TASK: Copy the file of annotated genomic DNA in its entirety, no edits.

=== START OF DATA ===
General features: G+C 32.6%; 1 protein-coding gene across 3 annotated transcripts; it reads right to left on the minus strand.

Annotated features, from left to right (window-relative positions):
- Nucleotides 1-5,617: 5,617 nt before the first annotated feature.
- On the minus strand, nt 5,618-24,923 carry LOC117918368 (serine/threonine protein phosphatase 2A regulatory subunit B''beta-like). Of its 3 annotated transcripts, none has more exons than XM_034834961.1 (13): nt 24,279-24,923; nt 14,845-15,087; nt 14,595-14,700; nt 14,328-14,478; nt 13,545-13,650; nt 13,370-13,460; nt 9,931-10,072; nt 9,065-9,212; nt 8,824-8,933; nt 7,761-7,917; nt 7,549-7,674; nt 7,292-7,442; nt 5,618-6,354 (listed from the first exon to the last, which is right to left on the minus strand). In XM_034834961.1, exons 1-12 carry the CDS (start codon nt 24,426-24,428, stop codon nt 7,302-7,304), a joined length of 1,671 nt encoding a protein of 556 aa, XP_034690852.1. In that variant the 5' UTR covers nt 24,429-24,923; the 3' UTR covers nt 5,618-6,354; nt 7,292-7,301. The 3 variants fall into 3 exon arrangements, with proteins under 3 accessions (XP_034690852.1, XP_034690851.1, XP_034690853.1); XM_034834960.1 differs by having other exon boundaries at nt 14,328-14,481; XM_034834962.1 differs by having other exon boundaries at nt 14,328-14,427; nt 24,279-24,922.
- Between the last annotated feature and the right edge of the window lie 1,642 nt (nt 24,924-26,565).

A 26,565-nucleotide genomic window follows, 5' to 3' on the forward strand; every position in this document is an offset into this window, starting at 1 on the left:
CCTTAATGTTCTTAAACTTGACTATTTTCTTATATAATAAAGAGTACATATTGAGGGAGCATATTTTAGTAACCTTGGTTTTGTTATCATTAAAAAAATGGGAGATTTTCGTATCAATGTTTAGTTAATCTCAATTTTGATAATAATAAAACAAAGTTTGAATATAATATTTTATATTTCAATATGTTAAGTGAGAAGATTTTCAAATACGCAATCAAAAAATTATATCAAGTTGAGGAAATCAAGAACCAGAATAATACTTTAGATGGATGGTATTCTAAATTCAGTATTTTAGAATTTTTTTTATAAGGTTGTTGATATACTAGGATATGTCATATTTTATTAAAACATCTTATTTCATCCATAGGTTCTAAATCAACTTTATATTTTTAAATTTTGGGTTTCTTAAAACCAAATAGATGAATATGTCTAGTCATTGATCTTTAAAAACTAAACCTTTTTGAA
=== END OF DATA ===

General features: G+C 32.6%; 1 protein-coding gene across 3 annotated transcripts; it reads right to left on the minus strand.

Annotated features, from left to right (window-relative positions):
- Nucleotides 1-5,617: 5,617 nt before the first annotated feature.
- On the minus strand, nt 5,618-24,923 carry LOC117918368 (serine/threonine protein phosphatase 2A regulatory subunit B''beta-like). Of its 3 annotated transcripts, none has more exons than XM_034834961.1 (13): nt 24,279-24,923; nt 14,845-15,087; nt 14,595-14,700; nt 14,328-14,478; nt 13,545-13,650; nt 13,370-13,460; nt 9,931-10,072; nt 9,065-9,212; nt 8,824-8,933; nt 7,761-7,917; nt 7,549-7,674; nt 7,292-7,442; nt 5,618-6,354 (listed from the first exon to the last, which is right to left on the minus strand). In XM_034834961.1, exons 1-12 carry the CDS (start codon nt 24,426-24,428, stop codon nt 7,302-7,304), a joined length of 1,671 nt encoding a protein of 556 aa, XP_034690852.1. In that variant the 5' UTR covers nt 24,429-24,923; the 3' UTR covers nt 5,618-6,354; nt 7,292-7,301. The 3 variants fall into 3 exon arrangements, with proteins under 3 accessions (XP_034690852.1, XP_034690851.1, XP_034690853.1); XM_034834960.1 differs by having other exon boundaries at nt 14,328-14,481; XM_034834962.1 differs by having other exon boundaries at nt 14,328-14,427; nt 24,279-24,922.
- Between the last annotated feature and the right edge of the window lie 1,642 nt (nt 24,924-26,565).

A 26,565-nucleotide genomic window follows, 5' to 3' on the forward strand; every position in this document is an offset into this window, starting at 1 on the left:
CCTTAATGTTCTTAAACTTGACTATTTTCTTATATAATAAAGAGTACATATTGAGGGAGCATATTTTAGTAACCTTGGTTTTGTTATCATTAAAAAAATGGGAGATTTTCGTATCAATGTTTAGTTAATCTCAATTTTGATAATAATAAAACAAAGTTTGAATATAATATTTTATATTTCAATATGTTAAGTGAGAAGATTTTCAAATACGCAATCAAAAAATTATATCAAGTTGAGGAAATCAAGAACCAGAATAATACTTTAGATGGATGGTATTCTAAATTCAGTATTTTAGAATTTTTTTTATAAGGTTGTTGATATACTAGGATATGTCATATTTTATTAAAACATCTTATTTCATCCATAGGTTCTAAATCAACTTTATATTTTTAAATTTTGGGTTTCTTAAAACCAAATAGATGAATATGTCTAGTCATTGATCTTTAAAAACTAAACCTTTTTGAA